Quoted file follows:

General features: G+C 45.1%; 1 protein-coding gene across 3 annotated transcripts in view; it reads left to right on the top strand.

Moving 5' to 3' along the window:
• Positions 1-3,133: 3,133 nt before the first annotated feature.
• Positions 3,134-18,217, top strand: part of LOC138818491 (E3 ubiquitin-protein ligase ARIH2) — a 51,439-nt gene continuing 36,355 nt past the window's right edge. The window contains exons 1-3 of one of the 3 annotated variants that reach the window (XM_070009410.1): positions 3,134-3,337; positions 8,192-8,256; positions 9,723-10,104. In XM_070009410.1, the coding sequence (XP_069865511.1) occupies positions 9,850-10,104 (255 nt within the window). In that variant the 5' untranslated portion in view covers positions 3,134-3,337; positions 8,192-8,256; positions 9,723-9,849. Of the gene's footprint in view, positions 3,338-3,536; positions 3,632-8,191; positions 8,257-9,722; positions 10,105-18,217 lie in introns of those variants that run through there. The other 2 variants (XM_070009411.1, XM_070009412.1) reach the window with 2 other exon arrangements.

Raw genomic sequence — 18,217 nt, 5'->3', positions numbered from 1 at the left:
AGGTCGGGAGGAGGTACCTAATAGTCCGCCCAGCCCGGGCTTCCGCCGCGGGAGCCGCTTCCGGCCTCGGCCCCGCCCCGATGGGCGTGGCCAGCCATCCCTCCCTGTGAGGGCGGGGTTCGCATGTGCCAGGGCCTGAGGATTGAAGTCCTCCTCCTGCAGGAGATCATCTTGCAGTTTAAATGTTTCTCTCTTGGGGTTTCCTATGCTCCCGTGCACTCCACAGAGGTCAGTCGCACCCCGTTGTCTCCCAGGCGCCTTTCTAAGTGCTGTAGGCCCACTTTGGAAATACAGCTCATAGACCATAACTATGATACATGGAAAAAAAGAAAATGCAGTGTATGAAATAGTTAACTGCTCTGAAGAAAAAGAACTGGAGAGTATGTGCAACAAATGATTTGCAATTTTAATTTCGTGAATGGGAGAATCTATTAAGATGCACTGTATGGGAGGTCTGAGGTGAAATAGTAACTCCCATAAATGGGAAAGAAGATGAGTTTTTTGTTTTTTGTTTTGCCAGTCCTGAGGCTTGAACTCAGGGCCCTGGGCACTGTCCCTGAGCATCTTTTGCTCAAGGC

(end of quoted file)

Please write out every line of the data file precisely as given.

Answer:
General features: G+C 45.1%; 1 protein-coding gene across 3 annotated transcripts in view; it reads left to right on the top strand.

Moving 5' to 3' along the window:
• Positions 1-3,133: 3,133 nt before the first annotated feature.
• Positions 3,134-18,217, top strand: part of LOC138818491 (E3 ubiquitin-protein ligase ARIH2) — a 51,439-nt gene continuing 36,355 nt past the window's right edge. The window contains exons 1-3 of one of the 3 annotated variants that reach the window (XM_070009410.1): positions 3,134-3,337; positions 8,192-8,256; positions 9,723-10,104. In XM_070009410.1, the coding sequence (XP_069865511.1) occupies positions 9,850-10,104 (255 nt within the window). In that variant the 5' untranslated portion in view covers positions 3,134-3,337; positions 8,192-8,256; positions 9,723-9,849. Of the gene's footprint in view, positions 3,338-3,536; positions 3,632-8,191; positions 8,257-9,722; positions 10,105-18,217 lie in introns of those variants that run through there. The other 2 variants (XM_070009411.1, XM_070009412.1) reach the window with 2 other exon arrangements.

Raw genomic sequence — 18,217 nt, 5'->3', positions numbered from 1 at the left:
AGGTCGGGAGGAGGTACCTAATAGTCCGCCCAGCCCGGGCTTCCGCCGCGGGAGCCGCTTCCGGCCTCGGCCCCGCCCCGATGGGCGTGGCCAGCCATCCCTCCCTGTGAGGGCGGGGTTCGCATGTGCCAGGGCCTGAGGATTGAAGTCCTCCTCCTGCAGGAGATCATCTTGCAGTTTAAATGTTTCTCTCTTGGGGTTTCCTATGCTCCCGTGCACTCCACAGAGGTCAGTCGCACCCCGTTGTCTCCCAGGCGCCTTTCTAAGTGCTGTAGGCCCACTTTGGAAATACAGCTCATAGACCATAACTATGATACATGGAAAAAAAGAAAATGCAGTGTATGAAATAGTTAACTGCTCTGAAGAAAAAGAACTGGAGAGTATGTGCAACAAATGATTTGCAATTTTAATTTCGTGAATGGGAGAATCTATTAAGATGCACTGTATGGGAGGTCTGAGGTGAAATAGTAACTCCCATAAATGGGAAAGAAGATGAGTTTTTTGTTTTTTGTTTTGCCAGTCCTGAGGCTTGAACTCAGGGCCCTGGGCACTGTCCCTGAGCATCTTTTGCTCAAGGC